The Wall Street Journal reports that some customers are resisting a California utility company’s transition from traditional utility meters to digital, or “smart” meters. I’ve spoken about the privacy issues connected with smart meters and smart grids before. (“Smart grids” are the case where utilities would be able to collect granular data about consumers’ energy consumption — down to the daily electricity use by the fridge in your kitchen or the TV in your bedroom.)
Recently, the Smart Grid Interoperability Panel, a subgroup of NIST’s Cyber Security Working Group, released “Guidelines for Smart Grid Cyber Security: Vol. 2, Privacy and the Smart Grid.” This sets out guidelines “for individuals and organizations who will be addressing cyber security for Smart Grid systems. This includes, for example, vendors, manufacturers, utilities, system operators, researchers, and network specialists; and individuals and organizations representing the IT, telecommunications, and electric sectors.”
The Journal reports:
PG&E, through its Pacific Gas & Electric Co. unit, plans to install 9.3 million digital electric and gas meters—otherwise known as “smart” meters—by 2012 as part of a statewide effort to modernize the electric grid and give consumers better tools to control energy use. […]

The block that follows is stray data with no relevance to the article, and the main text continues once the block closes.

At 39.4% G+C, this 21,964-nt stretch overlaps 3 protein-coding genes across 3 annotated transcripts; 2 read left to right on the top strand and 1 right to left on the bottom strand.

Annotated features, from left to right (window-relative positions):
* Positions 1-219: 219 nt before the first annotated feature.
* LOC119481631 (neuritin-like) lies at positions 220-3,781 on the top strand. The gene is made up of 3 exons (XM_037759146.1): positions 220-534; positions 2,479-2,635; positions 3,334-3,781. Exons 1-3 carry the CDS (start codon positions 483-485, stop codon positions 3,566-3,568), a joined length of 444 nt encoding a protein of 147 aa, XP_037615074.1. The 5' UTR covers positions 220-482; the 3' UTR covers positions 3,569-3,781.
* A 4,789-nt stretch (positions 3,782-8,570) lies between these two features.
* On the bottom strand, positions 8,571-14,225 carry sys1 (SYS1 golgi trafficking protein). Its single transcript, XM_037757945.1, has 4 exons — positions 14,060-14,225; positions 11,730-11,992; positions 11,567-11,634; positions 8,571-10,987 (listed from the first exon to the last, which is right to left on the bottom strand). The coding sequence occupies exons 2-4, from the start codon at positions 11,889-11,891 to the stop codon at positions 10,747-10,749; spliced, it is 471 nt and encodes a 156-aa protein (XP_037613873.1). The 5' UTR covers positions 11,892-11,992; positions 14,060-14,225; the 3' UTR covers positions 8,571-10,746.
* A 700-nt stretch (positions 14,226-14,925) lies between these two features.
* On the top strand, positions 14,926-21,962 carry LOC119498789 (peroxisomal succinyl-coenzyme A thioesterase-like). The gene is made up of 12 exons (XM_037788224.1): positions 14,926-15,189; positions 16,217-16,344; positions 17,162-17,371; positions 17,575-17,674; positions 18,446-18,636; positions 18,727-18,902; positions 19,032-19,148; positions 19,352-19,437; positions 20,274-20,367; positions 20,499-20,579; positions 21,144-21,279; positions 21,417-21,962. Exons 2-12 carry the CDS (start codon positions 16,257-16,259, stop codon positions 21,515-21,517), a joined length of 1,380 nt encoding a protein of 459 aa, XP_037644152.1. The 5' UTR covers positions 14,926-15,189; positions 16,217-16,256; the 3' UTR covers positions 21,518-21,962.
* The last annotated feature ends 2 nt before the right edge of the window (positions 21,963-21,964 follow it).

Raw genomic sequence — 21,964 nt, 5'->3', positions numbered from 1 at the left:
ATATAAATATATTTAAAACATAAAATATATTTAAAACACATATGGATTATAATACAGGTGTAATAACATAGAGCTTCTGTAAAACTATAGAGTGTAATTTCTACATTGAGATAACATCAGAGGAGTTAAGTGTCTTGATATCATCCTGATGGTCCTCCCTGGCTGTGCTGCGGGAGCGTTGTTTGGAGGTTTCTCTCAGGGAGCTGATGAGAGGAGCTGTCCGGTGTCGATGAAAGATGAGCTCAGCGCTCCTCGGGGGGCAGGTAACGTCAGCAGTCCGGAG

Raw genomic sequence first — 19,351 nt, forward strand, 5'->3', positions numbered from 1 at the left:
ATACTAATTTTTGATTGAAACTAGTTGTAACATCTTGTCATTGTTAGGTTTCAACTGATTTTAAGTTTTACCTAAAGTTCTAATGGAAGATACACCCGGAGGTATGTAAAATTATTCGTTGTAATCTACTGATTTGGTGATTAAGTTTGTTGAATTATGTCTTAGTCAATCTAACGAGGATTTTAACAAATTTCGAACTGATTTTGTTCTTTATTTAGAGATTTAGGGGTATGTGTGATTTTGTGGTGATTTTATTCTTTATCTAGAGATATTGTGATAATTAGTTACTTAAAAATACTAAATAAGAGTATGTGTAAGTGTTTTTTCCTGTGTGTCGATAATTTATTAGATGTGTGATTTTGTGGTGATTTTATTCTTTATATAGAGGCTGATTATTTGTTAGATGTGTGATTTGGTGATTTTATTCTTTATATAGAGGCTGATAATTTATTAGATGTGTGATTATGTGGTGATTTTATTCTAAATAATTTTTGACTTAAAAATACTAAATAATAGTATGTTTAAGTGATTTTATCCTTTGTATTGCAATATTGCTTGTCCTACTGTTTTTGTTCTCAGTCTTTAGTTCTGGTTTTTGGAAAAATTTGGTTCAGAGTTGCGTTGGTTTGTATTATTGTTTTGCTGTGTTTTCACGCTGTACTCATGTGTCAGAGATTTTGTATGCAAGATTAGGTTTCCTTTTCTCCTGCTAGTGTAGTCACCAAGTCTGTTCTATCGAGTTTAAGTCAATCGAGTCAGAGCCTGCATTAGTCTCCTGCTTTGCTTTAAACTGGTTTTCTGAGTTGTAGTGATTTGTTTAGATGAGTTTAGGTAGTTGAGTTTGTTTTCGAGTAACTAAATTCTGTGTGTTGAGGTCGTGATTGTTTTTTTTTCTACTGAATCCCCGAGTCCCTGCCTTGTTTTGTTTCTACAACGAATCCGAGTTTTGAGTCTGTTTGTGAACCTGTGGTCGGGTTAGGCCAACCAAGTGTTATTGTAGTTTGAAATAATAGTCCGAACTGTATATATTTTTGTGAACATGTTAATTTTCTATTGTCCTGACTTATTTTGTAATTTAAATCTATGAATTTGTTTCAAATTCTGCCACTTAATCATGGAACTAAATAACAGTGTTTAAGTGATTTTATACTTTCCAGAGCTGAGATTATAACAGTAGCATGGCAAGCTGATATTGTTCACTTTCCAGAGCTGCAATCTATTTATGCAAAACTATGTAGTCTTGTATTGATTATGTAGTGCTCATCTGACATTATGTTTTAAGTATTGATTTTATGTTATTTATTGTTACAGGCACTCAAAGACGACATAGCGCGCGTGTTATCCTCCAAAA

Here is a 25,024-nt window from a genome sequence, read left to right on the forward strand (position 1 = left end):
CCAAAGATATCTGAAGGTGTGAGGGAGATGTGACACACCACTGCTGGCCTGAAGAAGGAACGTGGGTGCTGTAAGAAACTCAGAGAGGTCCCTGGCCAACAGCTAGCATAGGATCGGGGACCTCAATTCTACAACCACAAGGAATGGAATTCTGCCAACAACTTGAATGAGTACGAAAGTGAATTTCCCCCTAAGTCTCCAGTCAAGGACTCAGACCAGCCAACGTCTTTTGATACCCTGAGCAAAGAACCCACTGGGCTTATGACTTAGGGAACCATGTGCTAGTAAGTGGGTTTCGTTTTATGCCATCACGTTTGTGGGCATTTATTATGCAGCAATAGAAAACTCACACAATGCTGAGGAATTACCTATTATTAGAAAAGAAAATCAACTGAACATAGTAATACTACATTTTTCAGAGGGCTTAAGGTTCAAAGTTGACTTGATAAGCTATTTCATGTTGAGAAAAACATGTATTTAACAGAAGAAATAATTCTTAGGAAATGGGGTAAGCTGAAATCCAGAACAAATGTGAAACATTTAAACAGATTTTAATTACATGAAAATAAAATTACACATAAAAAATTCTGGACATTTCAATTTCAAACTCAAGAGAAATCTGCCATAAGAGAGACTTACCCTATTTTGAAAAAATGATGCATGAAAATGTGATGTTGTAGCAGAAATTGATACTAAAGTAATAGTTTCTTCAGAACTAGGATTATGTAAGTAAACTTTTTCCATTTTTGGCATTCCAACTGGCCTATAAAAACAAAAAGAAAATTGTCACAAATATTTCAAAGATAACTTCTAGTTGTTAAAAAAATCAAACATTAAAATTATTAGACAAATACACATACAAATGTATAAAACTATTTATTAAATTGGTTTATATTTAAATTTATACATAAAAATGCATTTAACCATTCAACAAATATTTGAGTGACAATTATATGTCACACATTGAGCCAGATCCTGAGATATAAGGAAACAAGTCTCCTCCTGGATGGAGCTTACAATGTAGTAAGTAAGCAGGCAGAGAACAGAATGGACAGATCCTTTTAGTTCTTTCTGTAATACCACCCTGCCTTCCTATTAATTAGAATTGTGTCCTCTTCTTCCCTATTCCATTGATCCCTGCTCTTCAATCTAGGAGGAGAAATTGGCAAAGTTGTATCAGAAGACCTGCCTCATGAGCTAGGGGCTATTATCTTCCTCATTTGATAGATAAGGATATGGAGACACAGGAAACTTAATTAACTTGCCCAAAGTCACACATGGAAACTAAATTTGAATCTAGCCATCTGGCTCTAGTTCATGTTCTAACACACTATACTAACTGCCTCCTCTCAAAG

Unlike old meters that must be read manually, the new ones wirelessly transmit readings, allowing utilities to charge higher prices when they want to discourage energy use or give price breaks to favored uses, like running appliances or charging electric cars during off-peak hours.
Complaints about meters began surfacing in California in mid-2009, when customers in Bakersfield began noticing unusually high power bills. More recently, customers in some Bay Area cities have complained about health problems that they attribute to radio transmissions from wireless meters, and have expressed fears that the meters threaten privacy by theoretically making it possible for hackers to intercept data transmissions.
PG&E says these fears are unfounded and that the meters have been thoroughly tested and have robust security. […]
PG&E officials, to date, aren’t allowing cities and individuals to opt out of the program, and it isn’t clear what force of law city ordinances might have. The state commission has jurisdiction for most utility matters.